As already stressed at the beginning of Section 3, working at low energies allows us to consider the actionlow energies means energies satisfying . This guarantees that no on-shell states will carry energies above that scale allowing one to write an effective action in terms of the fields describing massless excitations and their derivatives. The argument is valid for both the open and the closed string sectors. Furthermore, to ensure the validity of this perturbative description, one must ensure the weak coupling regime is satisfied, i.e., , to suppress higher loop world sheet contributions.
Dynamically, all brane effective actions reviewed previously, describe the propagation of a brane in a fixed on-shell spacetime background solving the classical supergravity equations of motion. Thus, to justify neglecting the dynamics of the gravitational sector, focusing on the brane dynamics, one must guarantee condition (18)
The purpose of this section is to spell out more precisely the conditions that make the above requirements not sufficient. As in any effective field theory action, one must check the validity of the assumptions made in their derivation. In our discussions, this includes
I will break the discussion below into background and brane considerations.
Since the strong coupling limit of type IIA string theory is M-theory, which at low energies is approximated by supergravity, it is clear that there should exist further conditions. This connection involves a compactification on a circle, and it is natural to examine whether our approximations hold as soon as its size is comparable to . Using the relations (55), one learns
The above discussion also applies to type IIA and IIB geometries. As soon as the scale of some compact submanifold, such as a circle, explores substringy scales, the original metric description stops being reliable. Instead, its T-dual description (58) does, using Eq. (56).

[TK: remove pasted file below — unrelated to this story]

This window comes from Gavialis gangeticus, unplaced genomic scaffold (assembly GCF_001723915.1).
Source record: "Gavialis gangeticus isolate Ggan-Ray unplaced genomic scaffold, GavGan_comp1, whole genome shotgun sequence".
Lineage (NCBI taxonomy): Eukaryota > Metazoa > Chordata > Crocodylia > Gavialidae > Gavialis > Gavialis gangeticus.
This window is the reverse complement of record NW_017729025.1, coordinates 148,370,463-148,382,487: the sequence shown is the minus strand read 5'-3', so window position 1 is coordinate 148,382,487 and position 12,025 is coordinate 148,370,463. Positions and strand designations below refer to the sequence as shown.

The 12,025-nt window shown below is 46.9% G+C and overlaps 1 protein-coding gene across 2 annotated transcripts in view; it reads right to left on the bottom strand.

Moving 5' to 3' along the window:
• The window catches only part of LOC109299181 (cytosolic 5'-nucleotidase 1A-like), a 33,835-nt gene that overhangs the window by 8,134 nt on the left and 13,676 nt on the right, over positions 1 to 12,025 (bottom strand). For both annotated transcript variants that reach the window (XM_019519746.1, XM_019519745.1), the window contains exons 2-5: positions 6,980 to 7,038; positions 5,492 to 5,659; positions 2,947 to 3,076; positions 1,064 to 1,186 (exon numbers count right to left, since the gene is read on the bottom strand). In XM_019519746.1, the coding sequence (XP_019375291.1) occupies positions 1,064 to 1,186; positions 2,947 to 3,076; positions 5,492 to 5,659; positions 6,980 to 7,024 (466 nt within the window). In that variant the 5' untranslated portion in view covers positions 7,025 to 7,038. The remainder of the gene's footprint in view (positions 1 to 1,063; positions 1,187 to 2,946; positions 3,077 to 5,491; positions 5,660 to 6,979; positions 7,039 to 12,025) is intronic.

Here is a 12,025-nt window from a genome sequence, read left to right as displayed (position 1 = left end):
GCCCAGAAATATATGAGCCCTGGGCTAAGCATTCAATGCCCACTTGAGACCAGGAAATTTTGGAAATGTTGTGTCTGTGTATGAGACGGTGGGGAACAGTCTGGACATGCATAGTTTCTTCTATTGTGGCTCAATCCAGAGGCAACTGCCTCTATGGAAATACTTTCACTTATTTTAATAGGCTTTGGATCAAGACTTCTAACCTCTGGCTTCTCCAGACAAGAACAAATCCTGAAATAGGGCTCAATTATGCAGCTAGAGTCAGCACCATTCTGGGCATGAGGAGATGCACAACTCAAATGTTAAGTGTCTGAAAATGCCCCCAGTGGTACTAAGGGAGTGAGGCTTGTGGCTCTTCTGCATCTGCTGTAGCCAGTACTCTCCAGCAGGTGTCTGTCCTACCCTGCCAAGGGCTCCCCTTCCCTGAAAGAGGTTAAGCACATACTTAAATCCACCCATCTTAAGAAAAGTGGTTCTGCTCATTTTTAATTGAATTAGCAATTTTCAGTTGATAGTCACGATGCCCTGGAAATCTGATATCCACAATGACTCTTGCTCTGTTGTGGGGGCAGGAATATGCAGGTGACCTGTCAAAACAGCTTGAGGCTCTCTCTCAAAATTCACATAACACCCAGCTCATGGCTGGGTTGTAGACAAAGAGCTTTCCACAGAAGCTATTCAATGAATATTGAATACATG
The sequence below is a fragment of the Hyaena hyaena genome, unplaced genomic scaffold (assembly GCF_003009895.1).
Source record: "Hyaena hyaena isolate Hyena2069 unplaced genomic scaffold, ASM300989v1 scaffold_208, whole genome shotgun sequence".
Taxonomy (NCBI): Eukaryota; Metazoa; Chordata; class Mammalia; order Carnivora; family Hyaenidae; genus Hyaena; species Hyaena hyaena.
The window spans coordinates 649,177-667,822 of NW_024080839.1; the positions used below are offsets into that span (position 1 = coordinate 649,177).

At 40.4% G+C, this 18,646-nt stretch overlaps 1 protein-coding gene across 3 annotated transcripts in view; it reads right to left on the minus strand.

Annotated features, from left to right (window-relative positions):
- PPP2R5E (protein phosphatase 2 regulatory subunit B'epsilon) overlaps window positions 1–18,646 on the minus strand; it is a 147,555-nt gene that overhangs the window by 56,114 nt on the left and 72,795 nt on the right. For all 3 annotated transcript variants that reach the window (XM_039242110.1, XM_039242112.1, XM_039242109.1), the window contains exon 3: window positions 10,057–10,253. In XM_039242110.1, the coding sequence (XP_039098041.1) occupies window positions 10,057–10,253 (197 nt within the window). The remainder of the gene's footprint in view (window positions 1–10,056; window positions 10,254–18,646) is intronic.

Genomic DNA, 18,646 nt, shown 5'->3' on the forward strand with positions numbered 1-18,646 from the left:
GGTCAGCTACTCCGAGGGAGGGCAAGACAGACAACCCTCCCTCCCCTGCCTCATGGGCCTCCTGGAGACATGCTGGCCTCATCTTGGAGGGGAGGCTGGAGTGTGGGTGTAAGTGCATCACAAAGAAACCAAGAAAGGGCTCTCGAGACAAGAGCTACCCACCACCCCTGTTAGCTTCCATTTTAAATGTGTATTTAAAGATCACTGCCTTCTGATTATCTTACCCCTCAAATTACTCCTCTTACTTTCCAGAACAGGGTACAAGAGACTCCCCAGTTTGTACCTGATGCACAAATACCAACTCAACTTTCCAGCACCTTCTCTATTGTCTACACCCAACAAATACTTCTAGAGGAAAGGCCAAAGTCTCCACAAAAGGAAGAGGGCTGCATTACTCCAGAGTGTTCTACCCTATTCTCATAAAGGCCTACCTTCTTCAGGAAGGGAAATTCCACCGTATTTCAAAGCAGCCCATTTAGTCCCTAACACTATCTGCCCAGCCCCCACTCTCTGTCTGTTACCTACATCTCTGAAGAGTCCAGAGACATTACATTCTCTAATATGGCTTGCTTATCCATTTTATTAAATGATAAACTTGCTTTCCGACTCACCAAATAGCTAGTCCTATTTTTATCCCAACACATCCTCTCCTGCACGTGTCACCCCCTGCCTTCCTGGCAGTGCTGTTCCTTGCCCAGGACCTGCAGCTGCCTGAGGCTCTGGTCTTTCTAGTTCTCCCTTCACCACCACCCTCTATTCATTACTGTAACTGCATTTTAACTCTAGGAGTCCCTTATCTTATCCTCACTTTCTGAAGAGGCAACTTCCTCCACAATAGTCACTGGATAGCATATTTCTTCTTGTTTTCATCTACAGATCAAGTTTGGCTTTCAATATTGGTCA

Finally, the strong coupling limit of type IIB may also allow a geometrical description given the invariance of its supergravity effective action, which includes the S-duality transformation
It is important to close this discussion by reminding the reader that any classical supergravity description assumes the only relevant massless degrees of freedom are those included in the supergravity multiplet. The latter is not always true in string theory. For example, string winding modes become massless when the circle radius the string wraps goes to zero size. This is precisely the situation alluded to above, where the T-dual description, in which such modes become momentum modes, provides a T-dual reliable description in terms of supergravity multiplet fluctuations. The emergence of extra massless modes in certain classical singularities in string theory is far more general, and it can be responsible for the resolution of the singularity. The existence of extra massless modes is a quantum mechanical question that requires going beyond the supergravity approximation. What certainly remains universal is the geometrical breaking down associated with the divergence of scalar curvature invariants due to a singularity, independently of whether the latter is associated with extra massless modes or not.
Brane effective actions carrying electric fields can manifestly become ill defined for values above a certain critical electric field for which the DBI determinant vanishes. It was first noticed for the bosonic string in [120, 403] that such critical electric field is the value for which the rate of Schwinger charged-string pair production  diverges. This divergence captures a divergent density of string states in the presence of such critical electric field. These calculations were extended to the superstring in . The conclusion is the same, though in this latter case the divergence applies to any pair of charge-conjugate states. Thus, there exists a correlation between the pathological behaviour of the DBI action and the existence of string instabilities.28 Heuristically, one interprets the regime with as one where the string tension can no longer hold the string together.29
Living Rev. Relativity 15, (2012), 3
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